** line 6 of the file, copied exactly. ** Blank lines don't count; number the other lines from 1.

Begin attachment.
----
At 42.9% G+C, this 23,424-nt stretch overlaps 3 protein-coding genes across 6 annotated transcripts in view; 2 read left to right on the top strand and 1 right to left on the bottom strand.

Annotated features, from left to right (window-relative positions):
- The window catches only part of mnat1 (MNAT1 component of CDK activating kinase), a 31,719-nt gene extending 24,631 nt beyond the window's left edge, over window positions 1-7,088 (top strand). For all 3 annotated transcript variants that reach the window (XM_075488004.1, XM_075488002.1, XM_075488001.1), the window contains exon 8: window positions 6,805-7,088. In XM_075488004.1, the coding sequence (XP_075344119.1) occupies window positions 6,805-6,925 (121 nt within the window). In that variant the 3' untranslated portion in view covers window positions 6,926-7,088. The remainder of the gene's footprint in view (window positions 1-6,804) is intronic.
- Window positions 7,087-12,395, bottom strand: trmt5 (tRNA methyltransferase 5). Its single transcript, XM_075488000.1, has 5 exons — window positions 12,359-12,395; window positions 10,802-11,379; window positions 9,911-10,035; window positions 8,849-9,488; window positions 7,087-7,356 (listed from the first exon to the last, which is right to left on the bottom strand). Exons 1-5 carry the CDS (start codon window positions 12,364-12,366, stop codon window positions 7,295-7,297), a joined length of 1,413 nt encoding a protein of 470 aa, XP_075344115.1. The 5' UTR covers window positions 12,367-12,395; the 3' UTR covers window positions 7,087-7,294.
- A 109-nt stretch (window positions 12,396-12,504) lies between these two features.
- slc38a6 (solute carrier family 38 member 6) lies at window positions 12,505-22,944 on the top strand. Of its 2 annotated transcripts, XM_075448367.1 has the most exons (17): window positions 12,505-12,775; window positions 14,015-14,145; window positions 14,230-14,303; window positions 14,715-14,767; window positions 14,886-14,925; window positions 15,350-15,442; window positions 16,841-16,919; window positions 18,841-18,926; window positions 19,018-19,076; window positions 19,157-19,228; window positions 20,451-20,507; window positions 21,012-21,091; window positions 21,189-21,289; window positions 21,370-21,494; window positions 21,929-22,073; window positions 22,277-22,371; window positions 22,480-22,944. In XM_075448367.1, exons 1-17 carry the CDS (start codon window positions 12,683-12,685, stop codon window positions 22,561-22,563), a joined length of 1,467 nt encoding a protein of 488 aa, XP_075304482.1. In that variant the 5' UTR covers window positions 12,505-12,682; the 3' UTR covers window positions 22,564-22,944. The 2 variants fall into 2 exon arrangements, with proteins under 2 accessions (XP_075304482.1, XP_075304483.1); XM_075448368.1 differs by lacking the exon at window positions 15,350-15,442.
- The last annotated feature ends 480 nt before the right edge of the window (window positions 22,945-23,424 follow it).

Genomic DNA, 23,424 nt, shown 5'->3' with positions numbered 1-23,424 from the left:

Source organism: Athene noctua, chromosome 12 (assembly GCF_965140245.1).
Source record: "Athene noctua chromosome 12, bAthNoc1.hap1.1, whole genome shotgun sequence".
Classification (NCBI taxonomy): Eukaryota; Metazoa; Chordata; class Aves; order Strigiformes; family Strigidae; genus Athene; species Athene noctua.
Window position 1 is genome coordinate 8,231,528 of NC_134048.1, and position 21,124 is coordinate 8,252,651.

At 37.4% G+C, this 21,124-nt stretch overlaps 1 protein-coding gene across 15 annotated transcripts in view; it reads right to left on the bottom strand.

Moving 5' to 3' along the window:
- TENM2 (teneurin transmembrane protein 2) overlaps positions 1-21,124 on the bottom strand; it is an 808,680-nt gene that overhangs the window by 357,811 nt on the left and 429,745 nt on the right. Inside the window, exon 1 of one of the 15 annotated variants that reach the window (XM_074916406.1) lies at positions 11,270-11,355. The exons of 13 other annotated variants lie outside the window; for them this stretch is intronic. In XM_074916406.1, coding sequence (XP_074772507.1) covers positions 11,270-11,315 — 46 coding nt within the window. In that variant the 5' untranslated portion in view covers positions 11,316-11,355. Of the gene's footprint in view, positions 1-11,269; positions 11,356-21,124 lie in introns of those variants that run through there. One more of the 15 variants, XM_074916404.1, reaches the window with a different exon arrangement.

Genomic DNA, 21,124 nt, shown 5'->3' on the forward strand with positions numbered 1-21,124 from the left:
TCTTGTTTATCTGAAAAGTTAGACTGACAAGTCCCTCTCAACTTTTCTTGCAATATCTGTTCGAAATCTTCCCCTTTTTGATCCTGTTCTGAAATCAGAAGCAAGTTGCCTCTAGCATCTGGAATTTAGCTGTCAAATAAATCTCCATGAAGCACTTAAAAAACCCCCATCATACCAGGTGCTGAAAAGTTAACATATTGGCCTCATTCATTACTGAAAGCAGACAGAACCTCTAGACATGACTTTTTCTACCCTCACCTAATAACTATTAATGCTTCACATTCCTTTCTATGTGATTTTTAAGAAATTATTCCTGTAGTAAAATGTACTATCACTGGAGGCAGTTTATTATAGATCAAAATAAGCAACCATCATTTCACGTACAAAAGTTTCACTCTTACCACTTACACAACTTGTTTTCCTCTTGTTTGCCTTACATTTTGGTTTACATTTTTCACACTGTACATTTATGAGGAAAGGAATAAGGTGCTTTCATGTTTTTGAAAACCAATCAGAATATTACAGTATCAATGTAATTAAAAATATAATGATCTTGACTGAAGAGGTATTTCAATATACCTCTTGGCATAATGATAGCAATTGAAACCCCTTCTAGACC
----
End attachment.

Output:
- slc38a6 (solute carrier family 38 member 6) lies at window positions 12,505-22,944 on the top strand. Of its 2 annotated transcripts, XM_075448367.1 has the most exons (17): window positions 12,505-12,775; window positions 14,015-14,145; window positions 14,230-14,303; window positions 14,715-14,767; window positions 14,886-14,925; window positions 15,350-15,442; window positions 16,841-16,919; window positions 18,841-18,926; window positions 19,018-19,076; window positions 19,157-19,228; window positions 20,451-20,507; window positions 21,012-21,091; window positions 21,189-21,289; window positions 21,370-21,494; window positions 21,929-22,073; window positions 22,277-22,371; window positions 22,480-22,944. In XM_075448367.1, exons 1-17 carry the CDS (start codon window positions 12,683-12,685, stop codon window positions 22,561-22,563), a joined length of 1,467 nt encoding a protein of 488 aa, XP_075304482.1. In that variant the 5' UTR covers window positions 12,505-12,682; the 3' UTR covers window positions 22,564-22,944. The 2 variants fall into 2 exon arrangements, with proteins under 2 accessions (XP_075304482.1, XP_075304483.1); XM_075448368.1 differs by lacking the exon at window positions 15,350-15,442.